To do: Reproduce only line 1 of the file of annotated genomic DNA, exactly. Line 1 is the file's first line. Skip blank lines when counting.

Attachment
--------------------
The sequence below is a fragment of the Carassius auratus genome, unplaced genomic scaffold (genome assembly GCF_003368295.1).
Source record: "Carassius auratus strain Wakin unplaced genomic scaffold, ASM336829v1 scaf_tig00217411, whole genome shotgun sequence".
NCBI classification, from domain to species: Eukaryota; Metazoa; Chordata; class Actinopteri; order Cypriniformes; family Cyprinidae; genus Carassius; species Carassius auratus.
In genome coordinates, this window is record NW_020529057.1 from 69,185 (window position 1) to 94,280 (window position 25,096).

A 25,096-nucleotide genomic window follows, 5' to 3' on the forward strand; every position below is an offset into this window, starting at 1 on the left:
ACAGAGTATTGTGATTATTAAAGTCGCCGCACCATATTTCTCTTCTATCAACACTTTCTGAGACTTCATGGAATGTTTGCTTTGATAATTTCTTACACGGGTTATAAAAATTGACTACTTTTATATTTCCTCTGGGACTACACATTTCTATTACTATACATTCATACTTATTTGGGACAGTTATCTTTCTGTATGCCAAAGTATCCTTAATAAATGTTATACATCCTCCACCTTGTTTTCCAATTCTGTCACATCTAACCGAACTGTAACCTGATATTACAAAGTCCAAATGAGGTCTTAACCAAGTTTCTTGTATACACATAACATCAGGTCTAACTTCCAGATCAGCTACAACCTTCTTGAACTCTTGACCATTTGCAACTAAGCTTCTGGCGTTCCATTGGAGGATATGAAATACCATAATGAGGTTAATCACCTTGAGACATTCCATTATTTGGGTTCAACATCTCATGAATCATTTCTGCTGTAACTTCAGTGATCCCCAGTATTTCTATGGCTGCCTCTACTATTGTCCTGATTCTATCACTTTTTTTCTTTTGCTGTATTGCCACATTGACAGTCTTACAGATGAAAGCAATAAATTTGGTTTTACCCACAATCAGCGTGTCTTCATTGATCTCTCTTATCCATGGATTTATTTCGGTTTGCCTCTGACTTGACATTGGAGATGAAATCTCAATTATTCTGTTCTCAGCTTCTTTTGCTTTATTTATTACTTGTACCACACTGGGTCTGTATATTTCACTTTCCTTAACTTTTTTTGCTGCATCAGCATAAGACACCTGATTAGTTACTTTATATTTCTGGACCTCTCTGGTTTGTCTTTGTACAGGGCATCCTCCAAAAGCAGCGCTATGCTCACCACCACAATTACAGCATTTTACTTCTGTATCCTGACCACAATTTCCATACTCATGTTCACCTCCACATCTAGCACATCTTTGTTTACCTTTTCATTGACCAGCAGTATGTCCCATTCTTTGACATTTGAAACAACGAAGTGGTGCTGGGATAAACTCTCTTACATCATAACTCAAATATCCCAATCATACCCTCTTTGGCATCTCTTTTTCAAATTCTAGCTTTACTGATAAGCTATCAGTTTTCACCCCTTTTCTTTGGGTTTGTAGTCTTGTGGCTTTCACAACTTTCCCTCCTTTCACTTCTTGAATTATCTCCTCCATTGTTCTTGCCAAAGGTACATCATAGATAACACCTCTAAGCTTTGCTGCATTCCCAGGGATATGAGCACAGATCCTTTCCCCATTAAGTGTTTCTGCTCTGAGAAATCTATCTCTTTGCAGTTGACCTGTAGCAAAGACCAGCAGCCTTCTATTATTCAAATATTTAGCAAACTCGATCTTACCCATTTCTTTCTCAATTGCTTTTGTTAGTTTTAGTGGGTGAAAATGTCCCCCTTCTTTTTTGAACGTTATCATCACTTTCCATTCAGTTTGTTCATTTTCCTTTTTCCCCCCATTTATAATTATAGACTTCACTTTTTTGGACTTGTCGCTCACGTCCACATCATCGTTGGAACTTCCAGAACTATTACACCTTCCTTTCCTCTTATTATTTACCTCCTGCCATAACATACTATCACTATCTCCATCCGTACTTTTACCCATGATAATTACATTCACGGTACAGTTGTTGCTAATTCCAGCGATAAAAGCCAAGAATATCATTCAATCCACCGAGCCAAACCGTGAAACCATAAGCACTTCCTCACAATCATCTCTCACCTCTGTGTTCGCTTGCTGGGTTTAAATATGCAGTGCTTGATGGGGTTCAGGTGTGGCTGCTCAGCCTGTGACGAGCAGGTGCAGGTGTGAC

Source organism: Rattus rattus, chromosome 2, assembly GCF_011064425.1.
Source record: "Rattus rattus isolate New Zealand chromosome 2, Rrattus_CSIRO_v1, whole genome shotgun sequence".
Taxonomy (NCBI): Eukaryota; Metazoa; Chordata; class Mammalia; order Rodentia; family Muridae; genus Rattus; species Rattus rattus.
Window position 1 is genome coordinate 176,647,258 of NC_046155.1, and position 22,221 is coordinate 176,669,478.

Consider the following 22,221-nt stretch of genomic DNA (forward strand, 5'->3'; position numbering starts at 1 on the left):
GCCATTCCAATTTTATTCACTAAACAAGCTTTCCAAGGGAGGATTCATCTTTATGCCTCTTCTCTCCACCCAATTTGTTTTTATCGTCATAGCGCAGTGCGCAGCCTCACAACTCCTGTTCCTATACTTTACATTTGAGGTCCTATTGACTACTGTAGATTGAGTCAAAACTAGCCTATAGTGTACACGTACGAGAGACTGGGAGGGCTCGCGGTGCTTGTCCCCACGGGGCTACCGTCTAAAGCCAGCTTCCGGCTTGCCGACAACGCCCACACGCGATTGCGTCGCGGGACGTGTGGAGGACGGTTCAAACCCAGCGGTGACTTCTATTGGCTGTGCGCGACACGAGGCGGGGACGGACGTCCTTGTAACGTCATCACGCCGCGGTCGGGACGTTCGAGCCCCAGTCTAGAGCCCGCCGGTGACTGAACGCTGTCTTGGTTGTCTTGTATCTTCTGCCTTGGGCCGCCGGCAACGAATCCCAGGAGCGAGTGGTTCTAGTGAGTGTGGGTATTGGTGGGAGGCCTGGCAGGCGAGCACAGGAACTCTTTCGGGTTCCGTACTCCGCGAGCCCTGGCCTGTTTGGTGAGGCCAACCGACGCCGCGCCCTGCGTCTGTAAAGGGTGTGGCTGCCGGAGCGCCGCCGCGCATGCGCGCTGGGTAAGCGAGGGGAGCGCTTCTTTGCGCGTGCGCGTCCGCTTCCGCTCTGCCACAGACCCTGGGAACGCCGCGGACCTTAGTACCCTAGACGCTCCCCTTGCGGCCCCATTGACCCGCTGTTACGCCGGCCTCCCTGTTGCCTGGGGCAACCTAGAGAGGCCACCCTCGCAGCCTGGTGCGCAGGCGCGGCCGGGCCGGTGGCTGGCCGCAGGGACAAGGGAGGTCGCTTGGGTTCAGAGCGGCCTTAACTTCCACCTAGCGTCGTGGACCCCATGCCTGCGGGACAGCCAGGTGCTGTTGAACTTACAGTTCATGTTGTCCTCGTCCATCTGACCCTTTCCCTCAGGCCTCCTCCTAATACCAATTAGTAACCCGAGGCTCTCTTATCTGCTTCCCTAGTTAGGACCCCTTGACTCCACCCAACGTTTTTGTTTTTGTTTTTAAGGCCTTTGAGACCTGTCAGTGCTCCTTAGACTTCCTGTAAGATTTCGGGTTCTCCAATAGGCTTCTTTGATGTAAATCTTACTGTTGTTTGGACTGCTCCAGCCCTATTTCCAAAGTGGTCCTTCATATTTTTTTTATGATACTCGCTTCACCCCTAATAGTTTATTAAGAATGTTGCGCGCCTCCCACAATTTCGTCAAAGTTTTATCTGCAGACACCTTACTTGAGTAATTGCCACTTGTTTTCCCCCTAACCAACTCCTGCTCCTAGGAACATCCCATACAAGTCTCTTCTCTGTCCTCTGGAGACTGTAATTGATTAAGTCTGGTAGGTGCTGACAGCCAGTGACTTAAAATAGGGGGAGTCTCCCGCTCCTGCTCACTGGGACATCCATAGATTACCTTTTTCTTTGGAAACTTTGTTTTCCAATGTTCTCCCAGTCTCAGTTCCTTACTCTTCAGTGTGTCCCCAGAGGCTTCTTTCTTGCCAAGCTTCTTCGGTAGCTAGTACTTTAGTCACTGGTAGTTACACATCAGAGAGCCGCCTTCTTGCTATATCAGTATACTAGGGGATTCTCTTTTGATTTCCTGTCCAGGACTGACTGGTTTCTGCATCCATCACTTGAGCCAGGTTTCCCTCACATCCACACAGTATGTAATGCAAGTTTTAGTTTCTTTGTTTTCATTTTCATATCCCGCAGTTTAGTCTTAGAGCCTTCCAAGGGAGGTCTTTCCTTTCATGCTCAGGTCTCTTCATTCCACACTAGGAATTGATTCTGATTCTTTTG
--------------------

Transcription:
The sequence below is a fragment of the Carassius auratus genome, unplaced genomic scaffold (genome assembly GCF_003368295.1).